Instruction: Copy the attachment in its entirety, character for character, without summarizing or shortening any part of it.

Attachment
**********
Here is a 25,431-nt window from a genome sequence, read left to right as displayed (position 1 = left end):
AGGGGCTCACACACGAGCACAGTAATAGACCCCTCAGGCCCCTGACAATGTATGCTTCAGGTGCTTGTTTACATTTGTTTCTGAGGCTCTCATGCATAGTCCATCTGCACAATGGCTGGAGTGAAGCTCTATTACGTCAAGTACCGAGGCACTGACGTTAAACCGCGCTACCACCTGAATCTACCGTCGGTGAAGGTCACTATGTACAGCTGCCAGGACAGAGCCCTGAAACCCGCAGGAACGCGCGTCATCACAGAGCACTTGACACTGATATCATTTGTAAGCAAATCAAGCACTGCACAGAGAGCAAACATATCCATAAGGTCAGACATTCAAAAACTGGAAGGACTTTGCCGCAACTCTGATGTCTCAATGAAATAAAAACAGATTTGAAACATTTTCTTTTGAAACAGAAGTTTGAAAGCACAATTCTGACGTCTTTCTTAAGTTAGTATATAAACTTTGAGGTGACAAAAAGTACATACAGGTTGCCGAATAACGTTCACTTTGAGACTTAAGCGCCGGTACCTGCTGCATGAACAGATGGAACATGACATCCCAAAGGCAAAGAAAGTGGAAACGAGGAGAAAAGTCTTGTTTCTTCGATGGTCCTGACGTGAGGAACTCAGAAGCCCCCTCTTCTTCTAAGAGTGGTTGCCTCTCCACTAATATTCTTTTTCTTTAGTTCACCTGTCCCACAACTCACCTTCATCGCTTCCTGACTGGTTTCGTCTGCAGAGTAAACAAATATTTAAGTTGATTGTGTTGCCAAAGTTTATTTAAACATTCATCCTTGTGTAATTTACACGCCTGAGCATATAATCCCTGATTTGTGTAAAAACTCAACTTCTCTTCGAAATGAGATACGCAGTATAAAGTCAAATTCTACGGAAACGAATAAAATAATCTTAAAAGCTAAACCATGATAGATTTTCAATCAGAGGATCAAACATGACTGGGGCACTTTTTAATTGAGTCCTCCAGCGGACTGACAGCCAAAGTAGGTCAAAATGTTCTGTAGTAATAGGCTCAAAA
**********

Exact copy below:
Here is a 25,431-nt window from a genome sequence, read left to right as displayed (position 1 = left end):
AGGGGCTCACACACGAGCACAGTAATAGACCCCTCAGGCCCCTGACAATGTATGCTTCAGGTGCTTGTTTACATTTGTTTCTGAGGCTCTCATGCATAGTCCATCTGCACAATGGCTGGAGTGAAGCTCTATTACGTCAAGTACCGAGGCACTGACGTTAAACCGCGCTACCACCTGAATCTACCGTCGGTGAAGGTCACTATGTACAGCTGCCAGGACAGAGCCCTGAAACCCGCAGGAACGCGCGTCATCACAGAGCACTTGACACTGATATCATTTGTAAGCAAATCAAGCACTGCACAGAGAGCAAACATATCCATAAGGTCAGACATTCAAAAACTGGAAGGACTTTGCCGCAACTCTGATGTCTCAATGAAATAAAAACAGATTTGAAACATTTTCTTTTGAAACAGAAGTTTGAAAGCACAATTCTGACGTCTTTCTTAAGTTAGTATATAAACTTTGAGGTGACAAAAAGTACATACAGGTTGCCGAATAACGTTCACTTTGAGACTTAAGCGCCGGTACCTGCTGCATGAACAGATGGAACATGACATCCCAAAGGCAAAGAAAGTGGAAACGAGGAGAAAAGTCTTGTTTCTTCGATGGTCCTGACGTGAGGAACTCAGAAGCCCCCTCTTCTTCTAAGAGTGGTTGCCTCTCCACTAATATTCTTTTTCTTTAGTTCACCTGTCCCACAACTCACCTTCATCGCTTCCTGACTGGTTTCGTCTGCAGAGTAAACAAATATTTAAGTTGATTGTGTTGCCAAAGTTTATTTAAACATTCATCCTTGTGTAATTTACACGCCTGAGCATATAATCCCTGATTTGTGTAAAAACTCAACTTCTCTTCGAAATGAGATACGCAGTATAAAGTCAAATTCTACGGAAACGAATAAAATAATCTTAAAAGCTAAACCATGATAGATTTTCAATCAGAGGATCAAACATGACTGGGGCACTTTTTAATTGAGTCCTCCAGCGGACTGACAGCCAAAGTAGGTCAAAATGTTCTGTAGTAATAGGCTCAAAA